China’s US$59 billion internet and technology bubble will trap many private-equity investors when it bursts, Bain & Co says
- Investors are stuck with overhang of portfolio companies bought at high valuations amid worsening outlook
- Median return fell to less than two times in 2016-18 from 4.7 times in 2014-15
China’s internet and technology sector is a bubble waiting to burst, according to an annual Asia-Pacific private equity report for 2019 released by Boston-based global management consultancy Bain & Company on Friday.
According to the report, many private equity (PE) investors are stuck with portfolio companies bought over the past five years at high multiples. They now also face a deteriorating outlook for their investment.
“That scenario, if and when it comes, will make it tough for general partners who have already invested heavily in [the sector] to exit successfully. And the environment for exit is not likely to improve any time soon, given the backlog of companies sitting in the portfolios that were bought at peak prices,” said Kiki Yang, a partner and Asia-Pacific head of private equity at Bain.
China claimed more than 70 per cent of the total internet and technology PE deal value in Asia-Pacific in 2018, during which PE investors put US$59 billion – 20 times the level in 2010 – into its internet and technology companies.
Such companies have drawn mounting speculative investment, much of which was invested through median merger and acquisition deals at the rate of 31 times Ebitda (earnings before interest, taxes, depreciation and amortisation).
This is 2.4 times higher than the median rate for Asia-Pacific deals in 2016-18; and twice as high as for other sectors in China, the report said. About two-thirds of Chinese private equity investors surveyed by Bain also said they saw a “high to very high” risk of this bubble bursting in the coming years.
This risk is further highlighted by data on recent returns. The median return, measured by return multiple divided by invested capital, fell to less than two times during 2016-18; in 2014-15, this stood at 4.7 times.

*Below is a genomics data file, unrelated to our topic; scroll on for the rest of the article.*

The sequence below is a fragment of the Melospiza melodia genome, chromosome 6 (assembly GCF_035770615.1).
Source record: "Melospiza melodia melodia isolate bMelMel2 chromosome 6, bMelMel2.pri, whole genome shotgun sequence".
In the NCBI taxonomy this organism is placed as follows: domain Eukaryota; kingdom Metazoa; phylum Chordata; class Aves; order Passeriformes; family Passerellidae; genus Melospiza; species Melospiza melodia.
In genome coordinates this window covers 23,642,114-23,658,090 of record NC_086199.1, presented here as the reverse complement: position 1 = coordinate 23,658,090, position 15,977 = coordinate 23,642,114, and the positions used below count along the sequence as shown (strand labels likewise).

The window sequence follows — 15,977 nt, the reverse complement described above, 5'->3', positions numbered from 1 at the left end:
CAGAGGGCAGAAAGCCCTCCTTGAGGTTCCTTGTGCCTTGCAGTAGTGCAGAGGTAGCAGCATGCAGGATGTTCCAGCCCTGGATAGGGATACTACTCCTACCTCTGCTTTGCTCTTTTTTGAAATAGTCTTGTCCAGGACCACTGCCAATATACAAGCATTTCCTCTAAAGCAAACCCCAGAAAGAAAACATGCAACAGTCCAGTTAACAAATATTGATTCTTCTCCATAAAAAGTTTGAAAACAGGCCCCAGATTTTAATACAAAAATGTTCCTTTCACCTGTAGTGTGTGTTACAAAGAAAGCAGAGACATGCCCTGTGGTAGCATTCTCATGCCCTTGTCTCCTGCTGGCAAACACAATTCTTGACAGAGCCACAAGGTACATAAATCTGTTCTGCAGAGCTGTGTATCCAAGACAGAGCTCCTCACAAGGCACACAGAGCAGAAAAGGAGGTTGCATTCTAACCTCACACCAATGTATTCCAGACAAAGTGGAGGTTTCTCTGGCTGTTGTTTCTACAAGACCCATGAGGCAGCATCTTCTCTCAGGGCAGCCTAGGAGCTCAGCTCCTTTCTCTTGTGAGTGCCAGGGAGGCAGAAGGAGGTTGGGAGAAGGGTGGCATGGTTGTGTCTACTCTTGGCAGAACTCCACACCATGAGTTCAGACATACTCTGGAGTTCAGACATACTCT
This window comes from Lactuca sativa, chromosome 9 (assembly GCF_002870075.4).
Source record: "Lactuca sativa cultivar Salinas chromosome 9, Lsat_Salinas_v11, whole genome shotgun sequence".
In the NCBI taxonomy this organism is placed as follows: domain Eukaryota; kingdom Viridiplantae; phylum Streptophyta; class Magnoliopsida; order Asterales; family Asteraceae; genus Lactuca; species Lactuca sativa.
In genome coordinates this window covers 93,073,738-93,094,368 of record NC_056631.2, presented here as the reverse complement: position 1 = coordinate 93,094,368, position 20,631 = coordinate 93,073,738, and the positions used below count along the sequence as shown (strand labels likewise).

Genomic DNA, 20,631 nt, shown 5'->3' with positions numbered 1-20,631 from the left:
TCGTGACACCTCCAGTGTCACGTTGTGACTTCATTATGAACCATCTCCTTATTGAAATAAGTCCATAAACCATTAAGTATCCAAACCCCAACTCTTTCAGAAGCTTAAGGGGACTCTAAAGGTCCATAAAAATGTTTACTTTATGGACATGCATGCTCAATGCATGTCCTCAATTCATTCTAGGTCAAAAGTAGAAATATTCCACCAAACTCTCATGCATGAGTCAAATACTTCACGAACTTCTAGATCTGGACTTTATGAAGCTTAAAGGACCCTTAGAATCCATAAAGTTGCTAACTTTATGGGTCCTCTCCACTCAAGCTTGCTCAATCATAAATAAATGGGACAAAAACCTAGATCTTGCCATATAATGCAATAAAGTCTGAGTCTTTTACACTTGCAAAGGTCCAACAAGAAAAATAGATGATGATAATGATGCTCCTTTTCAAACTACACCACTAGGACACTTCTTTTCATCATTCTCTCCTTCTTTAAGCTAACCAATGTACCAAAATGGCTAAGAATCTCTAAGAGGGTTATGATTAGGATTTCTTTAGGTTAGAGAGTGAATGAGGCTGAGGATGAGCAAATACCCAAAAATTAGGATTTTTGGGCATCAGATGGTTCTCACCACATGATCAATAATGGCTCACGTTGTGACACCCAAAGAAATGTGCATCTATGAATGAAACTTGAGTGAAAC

According to Bain, there is also an overhang of companies with investors waiting to exit, which implies a long list of portfolio companies waiting to be sold. This backlog is caused by poor stock performance by companies that have gone public.
Over the past five years, of the 1,000 internet and technology companies valued at US$10 million or more each in which PE funds have invested, only 130 have reported divestment.
“With recent China internet and technology PE-led IPOs showing signs of fatigue, and companies bought at record high multiples still seating in portfolios, we expect the bubble could burst at any moment,” said Yang.
Over the past two years, as much as 62 per cent of companies that have gone public have lost more than 30 per cent of their IPO capitalisation value, against just 7 per cent in 2015-16. “As the IPO market softens and return multiples drop, funds that overpaid for companies … see no alternative but to hold onto assets,” said Yang.
The report also provided an overall picture of the China market. The PE-backed investment deal value in China rose to US$94 billion in 2018, or 57 per cent of the Asia-Pacific total of US$165 billion. The value of Asia-Pacific exits reached a record US$142 billion in 2018, up 39 per cent over the past five-year average, led by China, India and South Korea. The China exit value reached its highest since 2010, at US$78 billion.